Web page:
Gut Mycobiota Could Contribute to the Long-term Consequences of Antibiotic Treatments - Folkhälsan

29 March 2022

Gut Mycobiota Could Contribute to the Long-term Consequences of Antibiotic Treatments

The results of our newly published study show that the use of antibiotics affects the gut fungal microbiota of infants causing an imbalance in the microbiota composition. This was seen as a larger proportion of the fungi Candida, as well as a greater variety of fungi in the newborns who had been treated with antibiotics. It seems that antibiotics facilitate fungal growth in the intestine by killing intestinal bacteria, which gives the fungi less competition. This can be a partial cause of the long-term side effects that antibiotics have, such as various chronic inflammatory diseases.

The intestinal flora contains various bacteria, fungi, archaea, viruses and occasionally protozoa. The composition of this microbiota is quite significant for human health, and there are studies showing that the intestinal microbiota is connected to both mental health factors and several aspects of physical health. Most microbiota-related studies have focused on the bacteria, even though the fungal microbiota, or mycobiota, may have a significant role as well. In previous studies, imbalance in the composition of the mycobiota has been shown to be associated with various diseases, such as inflammatory bowel disease, celiac disease and colorectal cancer.

Antibiotics, which categorically only affect prokaryotes, can cause increased fungal growth, especially in the genus Candida, and thus cause major changes in the composition of the intestinal flora. In addition, antibiotics have been shown to increase the risk of yeast infections as well as circulatory infections.

The bacteria and fungi coexist in the intestine. Here they compete for food sources and fight microscopical wars against each other by producing antibacterial or fungicidal chemical compounds respectively. The candida fungus is part of the healthy and natural intestinal mycobiota. At the same time, it seems to be a driving force that causes imbalance in the composition of the intestinal flora and is associated with several intestinal diseases.

When the bacteria are killed by antibiotics, the fungi have a chance to grow. This changes the balance of the gut microbiota composition.

Antibiotics may have some harmful side effects, frequently long-term and especially observed among children, and often associated with abnormal intestinal microbiotic composition. The effect that antibiotics have on the intestinal bacteria is well studied, but there are not that many studies that have examined the effect that antibiotics have on the fungal flora specifically.

A recent study at the Folkhälsan Research Center examined the effect of antibiotics on infant intestinal mycobiota by examining differences in its composition among antibiotic-treated infants compared to infants who have never received antibiotics.

– The gut mycobiota of these infants were significantly affected by the antibiotics, although these affect the growth of bacteria. This highlights the importance to study other parts of the gut microbiota, in addition to bacteria, says Rebecka Ventin-Holmberg. Doctoral student at Folkhälsan Research Center and first author of the study article.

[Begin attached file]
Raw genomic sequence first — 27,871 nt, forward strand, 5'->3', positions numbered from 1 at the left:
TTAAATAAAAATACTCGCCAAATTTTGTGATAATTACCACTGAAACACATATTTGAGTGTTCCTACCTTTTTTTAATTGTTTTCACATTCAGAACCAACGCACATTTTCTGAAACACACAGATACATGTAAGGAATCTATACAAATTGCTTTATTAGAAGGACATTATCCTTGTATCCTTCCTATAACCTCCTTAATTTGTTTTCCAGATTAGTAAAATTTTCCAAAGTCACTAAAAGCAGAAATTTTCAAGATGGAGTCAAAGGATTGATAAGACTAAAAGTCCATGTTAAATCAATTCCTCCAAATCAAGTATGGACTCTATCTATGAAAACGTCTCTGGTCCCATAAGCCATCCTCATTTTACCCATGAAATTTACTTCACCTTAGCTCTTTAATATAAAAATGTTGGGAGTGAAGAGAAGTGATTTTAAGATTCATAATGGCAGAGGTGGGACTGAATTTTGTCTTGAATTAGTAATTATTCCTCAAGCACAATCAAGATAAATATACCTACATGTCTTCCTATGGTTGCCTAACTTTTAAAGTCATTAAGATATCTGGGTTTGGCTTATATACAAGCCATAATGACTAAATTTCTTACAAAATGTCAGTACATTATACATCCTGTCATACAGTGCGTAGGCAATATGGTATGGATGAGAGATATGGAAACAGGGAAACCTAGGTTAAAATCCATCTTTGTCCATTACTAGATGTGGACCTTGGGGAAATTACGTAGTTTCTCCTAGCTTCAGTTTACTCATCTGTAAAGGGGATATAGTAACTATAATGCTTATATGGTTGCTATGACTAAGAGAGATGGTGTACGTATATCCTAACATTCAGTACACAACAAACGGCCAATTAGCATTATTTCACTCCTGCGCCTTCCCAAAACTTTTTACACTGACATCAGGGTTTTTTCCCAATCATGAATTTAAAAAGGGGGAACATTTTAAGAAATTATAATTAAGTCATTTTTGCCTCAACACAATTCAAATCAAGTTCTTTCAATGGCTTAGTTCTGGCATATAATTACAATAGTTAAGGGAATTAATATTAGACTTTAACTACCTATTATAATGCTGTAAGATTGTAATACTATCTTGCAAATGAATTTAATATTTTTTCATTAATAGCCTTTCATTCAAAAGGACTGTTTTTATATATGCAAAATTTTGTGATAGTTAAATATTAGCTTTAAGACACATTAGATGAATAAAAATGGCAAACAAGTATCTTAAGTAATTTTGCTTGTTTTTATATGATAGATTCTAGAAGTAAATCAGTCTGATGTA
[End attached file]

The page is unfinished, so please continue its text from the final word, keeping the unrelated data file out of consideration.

The study included 37 participants with respiratory syncytial virus, and whom had never received antibiotics. Of these, 21 patients received one to four antibiotic treatments due to disease complications, and 16 went without antibiotics during the course of the study. Fecal samples were taken before, during and after the antibiotic treatments, with a follow-up period of up to 9 and a half months. The intestinal mycobiota was studied by Illumina MiSeq sequencing of the ITS1 conserved region, a common method for studying the fungal composition of the intestine. The results of the sequencing showed that the use of antibiotics clearly affected the fungal flora in the intestine, in the form of a higher relative abundance of the genus Candida and a higher fungal diversity and richness in the antibiotic-treated infants compared to those who never received antibiotics.

Graphical abstract of the study.

– When the bacteria are killed by antibiotics, the fungi have a chance to grow. This changes the balance of the gut microbiota composition, says Rebecka Ventin-Holmberg.

The use of antibiotics affects newborns' intestinal mycobiota and causes imbalances in the natural microbiotia composition - as the antibiotic kills bacteria in the gut, the fungi have a chance to multiply in a less contested habitat. This imbalance may be a possible explanatory factor for why antibiotic treatments can sometimes have far-reaching adverse side effects.

– Our results hint that the fungi also seem to play a role in the long-term effects caused by disturbing the gut microbiota, for example with antibiotics, during the most important developmental phase of the gut microbiota in infancy, Rebecka Ventin-Holmberg summarizes.

Original article:

Ventin-Holmberg R, Saqib S, Korpela K, Nikkonen A, Peltola V, Salonen A, de Vos WM, Kolho K-L. The Effect of Antibiotics on the Infant Gut Fungal Microbiota. Journal of Fungi. 2022; 8(4):328. https://doi.org/10.3390/jof8040328

Simon Granroth, Science Communicator